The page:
If there's one thing that we love to do here at Flite Test, it's experimentation. Turns out lots of other folks like to do this too when it comes to aviation... albeit on a larger scale (even than our flying Cozy Coupe car). Here are 10 of our favourite outlandish aircraft designs.
1. Flying Platform (1955)
You may have heard about the latest trend of sticking miniature turbojet engines on hoverboards and ironman-like suits, but did you know they were doing this sort of thing in 1955?
2. XB-51 Trijet (1949)
This aircraft had three jet engines with two positioned under the nose and one at the tail. This plane also had variable incidence wings! That's pretty nifty.
3. XF-85 Goblin (1945)
This tiny, snub-nosed jet was an egg-shaped parasite fighter. It was actually first thought of during World War 2 as a bomber defence system. However, the experimental program planning to launch these things mid-air and retrieve them was cancelled in 1949.
4. Lockheed XFV (1954)
This aircraft was an experiental VTOL (Vertical Take Off and Landing) fighter that would take off from a vertical position resting on its tail. This might make for an interesting DIY project!
5. Nemuth Parasol (1934)
This bizarre-looking airplane was put together by students of Miami University in 1934. It was an attempt to demonstrate that circular wings could be used to fly planes reliably. It sort of looks like a Nutball has been slapped on top of a Pietenpol!
6. Hafner Rotabuggy (1943)
You could be forgiven for initially thinking that this thing looks simply ridiculous - it's a car with rotor blades. However, this car was actually a prototype autogyro that would 'freewheel' as the car was dropped out of a moving aircraft. Apparently, it worked quite well! However, after the introduction of large gliders that could carry vehicles, the project was scrapped.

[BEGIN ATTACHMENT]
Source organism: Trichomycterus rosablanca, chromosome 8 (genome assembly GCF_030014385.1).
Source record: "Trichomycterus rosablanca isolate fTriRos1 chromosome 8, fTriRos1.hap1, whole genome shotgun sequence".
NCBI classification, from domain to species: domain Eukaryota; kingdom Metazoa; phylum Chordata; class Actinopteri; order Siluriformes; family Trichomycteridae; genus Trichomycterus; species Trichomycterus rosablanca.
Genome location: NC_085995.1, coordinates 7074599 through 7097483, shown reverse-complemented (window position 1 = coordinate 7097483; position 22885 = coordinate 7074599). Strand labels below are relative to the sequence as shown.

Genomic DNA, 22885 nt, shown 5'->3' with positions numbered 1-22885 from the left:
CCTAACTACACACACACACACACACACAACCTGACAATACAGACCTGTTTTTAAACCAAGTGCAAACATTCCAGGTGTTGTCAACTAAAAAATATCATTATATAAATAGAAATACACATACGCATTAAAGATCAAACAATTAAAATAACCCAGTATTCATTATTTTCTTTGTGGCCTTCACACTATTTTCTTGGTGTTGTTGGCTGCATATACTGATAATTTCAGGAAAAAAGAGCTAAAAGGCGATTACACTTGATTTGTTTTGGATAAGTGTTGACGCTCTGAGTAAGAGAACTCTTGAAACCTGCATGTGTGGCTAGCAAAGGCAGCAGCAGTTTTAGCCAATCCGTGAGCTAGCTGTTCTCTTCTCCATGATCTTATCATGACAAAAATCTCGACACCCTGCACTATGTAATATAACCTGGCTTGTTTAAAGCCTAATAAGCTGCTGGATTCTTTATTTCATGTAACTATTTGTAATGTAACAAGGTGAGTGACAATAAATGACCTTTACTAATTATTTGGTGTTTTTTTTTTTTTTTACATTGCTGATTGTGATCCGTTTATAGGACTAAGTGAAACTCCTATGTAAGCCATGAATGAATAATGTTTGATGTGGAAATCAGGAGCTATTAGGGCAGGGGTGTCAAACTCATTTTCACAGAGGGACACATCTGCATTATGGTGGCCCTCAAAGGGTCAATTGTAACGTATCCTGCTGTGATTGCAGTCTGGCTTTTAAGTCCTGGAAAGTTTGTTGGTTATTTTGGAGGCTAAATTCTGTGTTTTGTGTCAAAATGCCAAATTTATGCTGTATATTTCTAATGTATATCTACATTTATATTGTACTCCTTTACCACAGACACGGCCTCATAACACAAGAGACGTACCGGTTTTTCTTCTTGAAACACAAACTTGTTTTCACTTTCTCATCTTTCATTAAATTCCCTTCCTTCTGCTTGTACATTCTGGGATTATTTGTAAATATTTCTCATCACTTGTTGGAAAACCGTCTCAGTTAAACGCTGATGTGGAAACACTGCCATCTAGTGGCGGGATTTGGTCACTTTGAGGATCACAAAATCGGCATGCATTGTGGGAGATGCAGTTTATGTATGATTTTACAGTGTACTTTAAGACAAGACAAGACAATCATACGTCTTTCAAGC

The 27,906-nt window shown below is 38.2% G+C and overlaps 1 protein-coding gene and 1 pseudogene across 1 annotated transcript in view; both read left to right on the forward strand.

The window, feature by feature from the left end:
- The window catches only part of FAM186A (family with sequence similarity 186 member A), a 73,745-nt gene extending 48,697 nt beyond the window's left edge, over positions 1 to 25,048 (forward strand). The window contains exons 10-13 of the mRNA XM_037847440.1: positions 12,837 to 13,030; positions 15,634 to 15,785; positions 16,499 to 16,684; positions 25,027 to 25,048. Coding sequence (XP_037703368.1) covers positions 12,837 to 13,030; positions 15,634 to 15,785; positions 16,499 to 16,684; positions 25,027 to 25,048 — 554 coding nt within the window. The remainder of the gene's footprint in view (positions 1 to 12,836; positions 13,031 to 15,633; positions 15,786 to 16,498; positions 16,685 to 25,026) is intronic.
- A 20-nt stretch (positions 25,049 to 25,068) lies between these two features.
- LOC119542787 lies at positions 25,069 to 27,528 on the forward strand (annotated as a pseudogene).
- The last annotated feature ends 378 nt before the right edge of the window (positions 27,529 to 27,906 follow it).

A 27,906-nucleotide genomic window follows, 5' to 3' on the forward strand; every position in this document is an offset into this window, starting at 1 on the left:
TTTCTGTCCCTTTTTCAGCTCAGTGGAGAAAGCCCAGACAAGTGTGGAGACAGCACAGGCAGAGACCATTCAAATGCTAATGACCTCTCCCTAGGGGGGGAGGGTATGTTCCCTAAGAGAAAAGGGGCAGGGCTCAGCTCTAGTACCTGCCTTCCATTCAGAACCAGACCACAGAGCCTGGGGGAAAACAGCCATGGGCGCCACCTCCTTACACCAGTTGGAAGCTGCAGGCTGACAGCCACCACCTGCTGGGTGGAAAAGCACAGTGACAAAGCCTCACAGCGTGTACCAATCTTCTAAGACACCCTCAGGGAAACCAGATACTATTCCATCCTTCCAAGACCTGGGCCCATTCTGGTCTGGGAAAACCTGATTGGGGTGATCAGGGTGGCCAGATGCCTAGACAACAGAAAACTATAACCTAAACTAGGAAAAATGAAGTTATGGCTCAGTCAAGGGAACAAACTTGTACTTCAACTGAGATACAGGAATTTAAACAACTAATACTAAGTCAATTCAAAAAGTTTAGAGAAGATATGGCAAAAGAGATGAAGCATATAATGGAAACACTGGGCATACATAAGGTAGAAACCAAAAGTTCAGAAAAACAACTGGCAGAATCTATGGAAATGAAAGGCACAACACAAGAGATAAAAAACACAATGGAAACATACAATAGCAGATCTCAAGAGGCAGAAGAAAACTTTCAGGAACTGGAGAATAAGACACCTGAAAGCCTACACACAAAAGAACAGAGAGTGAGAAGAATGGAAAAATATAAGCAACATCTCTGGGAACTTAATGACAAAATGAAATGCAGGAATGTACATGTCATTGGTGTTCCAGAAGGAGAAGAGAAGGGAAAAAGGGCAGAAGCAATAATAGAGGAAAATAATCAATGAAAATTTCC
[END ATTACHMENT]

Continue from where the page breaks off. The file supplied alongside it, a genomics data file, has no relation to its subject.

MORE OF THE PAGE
7. SNECMA Coléoptèr (1959)
This is another crazy VTOL prototype. Developed by the French company SNECMA, the aircraft was designed to take off and land without a runway and in a very tight space. This plane used a turbojet, unlike the turboprop XFV. Unfortunately, the Coléoptèr was destroyed on it's ninth flight. The pilot thankfully survived thanks to an ejector seat.
8. Convair XP-81 (1945)
This was an experimental fighter that used both a turboprop and turbojet engine. The top speed was an almost eye-watering 478mph which would have made it a fantastic escort fighter. The end of the war and the lack of suitable engines ended this project.
9. Hiller X-18 (1955)
The X-18 was an experimental cargo aircraft. The idea was to give the cargo plane format a verticle take off and landing capability by swinging the wings 90 degrees. Research from this X plane contributed to the development of newer tilt-wing and tilt-motor designs. Unfortunatley, though, this aircraft was scrapped in 1964 after twenty test flights.
10. Douglas X-3 Stilleto (1952)
Looking at this space-age styled jet, it's hard to believe that it was built just ten years after the P-51 Mustang was introduced. The X-3's mission was to research sustained supersonic flight. Although underpowered, the data collected from these research tests went on to be used to build the Lockheed F-104 Starfighter.
So there you have it! Maybe you could use some of these aircraft as inspiration to build your own bizarre looking RC project. What's your favourite outlandish aircraft design? Let us know in the comments.
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Article by James Whomsley
Editor of FliteTest.com